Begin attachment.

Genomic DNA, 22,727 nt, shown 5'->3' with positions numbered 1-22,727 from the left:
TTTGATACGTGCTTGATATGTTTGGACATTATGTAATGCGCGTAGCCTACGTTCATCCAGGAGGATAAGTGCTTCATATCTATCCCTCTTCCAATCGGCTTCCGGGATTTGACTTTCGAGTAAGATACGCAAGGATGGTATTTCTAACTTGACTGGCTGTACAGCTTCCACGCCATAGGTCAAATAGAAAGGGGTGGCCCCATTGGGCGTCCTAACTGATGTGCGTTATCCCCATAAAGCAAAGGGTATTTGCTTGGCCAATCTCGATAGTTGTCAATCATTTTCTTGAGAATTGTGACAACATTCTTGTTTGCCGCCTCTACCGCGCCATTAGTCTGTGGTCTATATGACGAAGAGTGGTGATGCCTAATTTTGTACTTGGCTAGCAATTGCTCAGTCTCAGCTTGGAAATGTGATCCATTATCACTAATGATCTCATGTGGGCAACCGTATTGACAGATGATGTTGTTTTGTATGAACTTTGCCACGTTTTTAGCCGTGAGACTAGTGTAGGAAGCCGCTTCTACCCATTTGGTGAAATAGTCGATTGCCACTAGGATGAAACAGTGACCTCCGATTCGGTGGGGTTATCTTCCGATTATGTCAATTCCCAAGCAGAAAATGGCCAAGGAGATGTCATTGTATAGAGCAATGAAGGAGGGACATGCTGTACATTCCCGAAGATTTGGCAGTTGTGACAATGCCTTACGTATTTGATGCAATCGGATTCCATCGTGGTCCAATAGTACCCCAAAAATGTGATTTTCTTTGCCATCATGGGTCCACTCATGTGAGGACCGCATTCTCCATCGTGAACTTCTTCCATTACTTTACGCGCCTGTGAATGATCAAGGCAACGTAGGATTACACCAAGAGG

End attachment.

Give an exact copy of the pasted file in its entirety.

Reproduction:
Genomic DNA, 22,727 nt, shown 5'->3' with positions numbered 1-22,727 from the left:
TTTGATACGTGCTTGATATGTTTGGACATTATGTAATGCGCGTAGCCTACGTTCATCCAGGAGGATAAGTGCTTCATATCTATCCCTCTTCCAATCGGCTTCCGGGATTTGACTTTCGAGTAAGATACGCAAGGATGGTATTTCTAACTTGACTGGCTGTACAGCTTCCACGCCATAGGTCAAATAGAAAGGGGTGGCCCCATTGGGCGTCCTAACTGATGTGCGTTATCCCCATAAAGCAAAGGGTATTTGCTTGGCCAATCTCGATAGTTGTCAATCATTTTCTTGAGAATTGTGACAACATTCTTGTTTGCCGCCTCTACCGCGCCATTAGTCTGTGGTCTATATGACGAAGAGTGGTGATGCCTAATTTTGTACTTGGCTAGCAATTGCTCAGTCTCAGCTTGGAAATGTGATCCATTATCACTAATGATCTCATGTGGGCAACCGTATTGACAGATGATGTTGTTTTGTATGAACTTTGCCACGTTTTTAGCCGTGAGACTAGTGTAGGAAGCCGCTTCTACCCATTTGGTGAAATAGTCGATTGCCACTAGGATGAAACAGTGACCTCCGATTCGGTGGGGTTATCTTCCGATTATGTCAATTCCCAAGCAGAAAATGGCCAAGGAGATGTCATTGTATAGAGCAATGAAGGAGGGACATGCTGTACATTCCCGAAGATTTGGCAGTTGTGACAATGCCTTACGTATTTGATGCAATCGGATTCCATCGTGGTCCAATAGTACCCCAAAAATGTGATTTTCTTTGCCATCATGGGTCCACTCATGTGAGGACCGCATTCTCCATCGTGAACTTCTTCCATTACTTTACGCGCCTGTGAATGATCAAGGCAACGTAGGATTACACCAAGAGG